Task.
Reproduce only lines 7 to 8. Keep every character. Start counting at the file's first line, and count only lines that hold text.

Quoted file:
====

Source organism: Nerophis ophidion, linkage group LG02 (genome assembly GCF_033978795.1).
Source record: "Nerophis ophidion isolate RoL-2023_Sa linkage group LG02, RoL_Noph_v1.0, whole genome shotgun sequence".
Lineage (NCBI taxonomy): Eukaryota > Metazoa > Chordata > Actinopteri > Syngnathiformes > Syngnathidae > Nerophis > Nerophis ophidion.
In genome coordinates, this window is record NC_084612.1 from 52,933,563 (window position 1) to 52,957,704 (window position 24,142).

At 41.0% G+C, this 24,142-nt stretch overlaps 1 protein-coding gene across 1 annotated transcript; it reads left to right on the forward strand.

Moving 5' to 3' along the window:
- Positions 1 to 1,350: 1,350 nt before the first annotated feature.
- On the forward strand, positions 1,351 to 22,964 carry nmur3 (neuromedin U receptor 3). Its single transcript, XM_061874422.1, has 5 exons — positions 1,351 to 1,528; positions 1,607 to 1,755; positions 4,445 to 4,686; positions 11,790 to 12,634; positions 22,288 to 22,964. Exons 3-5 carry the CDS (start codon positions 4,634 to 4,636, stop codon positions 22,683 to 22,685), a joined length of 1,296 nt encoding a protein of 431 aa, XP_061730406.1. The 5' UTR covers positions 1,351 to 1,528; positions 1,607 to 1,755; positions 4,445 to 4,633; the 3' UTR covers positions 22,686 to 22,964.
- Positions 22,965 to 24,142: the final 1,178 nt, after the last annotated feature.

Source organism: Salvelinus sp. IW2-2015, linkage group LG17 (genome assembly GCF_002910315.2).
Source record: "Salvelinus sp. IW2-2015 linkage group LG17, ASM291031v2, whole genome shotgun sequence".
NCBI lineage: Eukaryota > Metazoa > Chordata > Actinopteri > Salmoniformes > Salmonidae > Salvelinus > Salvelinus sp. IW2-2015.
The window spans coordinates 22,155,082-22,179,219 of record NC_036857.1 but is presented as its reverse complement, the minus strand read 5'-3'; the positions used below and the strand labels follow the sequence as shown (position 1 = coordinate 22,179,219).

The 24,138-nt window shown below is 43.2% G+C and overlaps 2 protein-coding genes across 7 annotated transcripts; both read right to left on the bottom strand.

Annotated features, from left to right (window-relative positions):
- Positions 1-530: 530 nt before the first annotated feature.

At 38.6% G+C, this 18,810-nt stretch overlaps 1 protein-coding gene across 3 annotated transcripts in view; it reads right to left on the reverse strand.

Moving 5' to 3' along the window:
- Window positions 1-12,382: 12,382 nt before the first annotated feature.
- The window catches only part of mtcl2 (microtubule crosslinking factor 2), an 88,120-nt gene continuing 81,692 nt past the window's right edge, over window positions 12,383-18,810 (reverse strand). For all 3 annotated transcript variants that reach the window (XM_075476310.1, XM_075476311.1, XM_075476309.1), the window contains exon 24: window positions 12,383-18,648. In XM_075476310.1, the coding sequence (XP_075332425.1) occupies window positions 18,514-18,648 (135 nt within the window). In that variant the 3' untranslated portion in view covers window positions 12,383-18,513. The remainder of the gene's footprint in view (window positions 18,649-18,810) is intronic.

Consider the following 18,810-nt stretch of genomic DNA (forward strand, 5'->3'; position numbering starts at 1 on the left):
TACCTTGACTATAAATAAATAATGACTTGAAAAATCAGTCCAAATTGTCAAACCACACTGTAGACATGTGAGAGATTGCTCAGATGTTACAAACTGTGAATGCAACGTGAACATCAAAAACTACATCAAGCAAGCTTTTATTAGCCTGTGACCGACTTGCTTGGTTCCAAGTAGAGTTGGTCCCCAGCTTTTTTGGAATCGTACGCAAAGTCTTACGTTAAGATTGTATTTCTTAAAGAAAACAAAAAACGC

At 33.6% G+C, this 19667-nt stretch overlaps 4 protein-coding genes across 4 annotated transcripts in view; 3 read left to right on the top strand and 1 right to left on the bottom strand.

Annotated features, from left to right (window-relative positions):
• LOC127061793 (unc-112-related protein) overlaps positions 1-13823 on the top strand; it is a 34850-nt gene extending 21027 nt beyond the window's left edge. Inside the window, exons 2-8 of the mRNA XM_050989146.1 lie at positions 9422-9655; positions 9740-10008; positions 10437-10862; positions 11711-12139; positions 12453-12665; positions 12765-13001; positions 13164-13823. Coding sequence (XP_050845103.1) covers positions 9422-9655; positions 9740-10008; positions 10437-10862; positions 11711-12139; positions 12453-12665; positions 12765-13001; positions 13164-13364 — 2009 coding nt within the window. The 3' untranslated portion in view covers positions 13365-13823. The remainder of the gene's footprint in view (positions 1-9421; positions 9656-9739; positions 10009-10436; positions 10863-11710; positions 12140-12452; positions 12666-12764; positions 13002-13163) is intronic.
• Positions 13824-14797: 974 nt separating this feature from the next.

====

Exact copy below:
- Positions 1 to 1,350: 1,350 nt before the first annotated feature.
- On the forward strand, positions 1,351 to 22,964 carry nmur3 (neuromedin U receptor 3). Its single transcript, XM_061874422.1, has 5 exons — positions 1,351 to 1,528; positions 1,607 to 1,755; positions 4,445 to 4,686; positions 11,790 to 12,634; positions 22,288 to 22,964. Exons 3-5 carry the CDS (start codon positions 4,634 to 4,636, stop codon positions 22,683 to 22,685), a joined length of 1,296 nt encoding a protein of 431 aa, XP_061730406.1. The 5' UTR covers positions 1,351 to 1,528; positions 1,607 to 1,755; positions 4,445 to 4,633; the 3' UTR covers positions 22,686 to 22,964.